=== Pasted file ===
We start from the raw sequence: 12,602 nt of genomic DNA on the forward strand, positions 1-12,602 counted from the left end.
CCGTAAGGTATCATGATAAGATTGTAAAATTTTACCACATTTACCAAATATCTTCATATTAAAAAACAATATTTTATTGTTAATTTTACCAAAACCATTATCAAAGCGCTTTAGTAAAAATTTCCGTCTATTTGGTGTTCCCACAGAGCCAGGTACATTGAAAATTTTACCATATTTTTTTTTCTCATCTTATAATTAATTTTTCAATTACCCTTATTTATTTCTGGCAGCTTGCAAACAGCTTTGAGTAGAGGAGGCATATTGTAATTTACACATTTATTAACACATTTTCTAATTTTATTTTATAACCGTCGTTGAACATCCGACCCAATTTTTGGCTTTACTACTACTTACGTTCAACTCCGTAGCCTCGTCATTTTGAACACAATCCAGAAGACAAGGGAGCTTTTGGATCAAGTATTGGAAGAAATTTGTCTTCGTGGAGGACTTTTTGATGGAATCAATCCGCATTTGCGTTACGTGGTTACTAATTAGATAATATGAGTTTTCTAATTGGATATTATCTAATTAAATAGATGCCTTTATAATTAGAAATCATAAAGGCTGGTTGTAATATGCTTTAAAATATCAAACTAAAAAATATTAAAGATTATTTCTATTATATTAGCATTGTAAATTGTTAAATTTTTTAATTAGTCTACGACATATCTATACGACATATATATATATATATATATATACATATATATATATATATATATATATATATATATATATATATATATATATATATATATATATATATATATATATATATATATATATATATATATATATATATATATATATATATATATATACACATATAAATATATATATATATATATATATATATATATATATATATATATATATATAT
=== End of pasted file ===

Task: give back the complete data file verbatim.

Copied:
We start from the raw sequence: 12,602 nt of genomic DNA on the forward strand, positions 1-12,602 counted from the left end.
CCGTAAGGTATCATGATAAGATTGTAAAATTTTACCACATTTACCAAATATCTTCATATTAAAAAACAATATTTTATTGTTAATTTTACCAAAACCATTATCAAAGCGCTTTAGTAAAAATTTCCGTCTATTTGGTGTTCCCACAGAGCCAGGTACATTGAAAATTTTACCATATTTTTTTTTCTCATCTTATAATTAATTTTTCAATTACCCTTATTTATTTCTGGCAGCTTGCAAACAGCTTTGAGTAGAGGAGGCATATTGTAATTTACACATTTATTAACACATTTTCTAATTTTATTTTATAACCGTCGTTGAACATCCGACCCAATTTTTGGCTTTACTACTACTTACGTTCAACTCCGTAGCCTCGTCATTTTGAACACAATCCAGAAGACAAGGGAGCTTTTGGATCAAGTATTGGAAGAAATTTGTCTTCGTGGAGGACTTTTTGATGGAATCAATCCGCATTTGCGTTACGTGGTTACTAATTAGATAATATGAGTTTTCTAATTGGATATTATCTAATTAAATAGATGCCTTTATAATTAGAAATCATAAAGGCTGGTTGTAATATGCTTTAAAATATCAAACTAAAAAATATTAAAGATTATTTCTATTATATTAGCATTGTAAATTGTTAAATTTTTTAATTAGTCTACGACATATCTATACGACATATATATATATATATATATATACATATATATATATATATATATATATATATATATATATATATATATATATATATATATATATATATATATATATATATATATATATATATATATATATATATATATATATATATATATATACACATATAAATATATATATATATATATATATATATATATATATATATATATATATATAT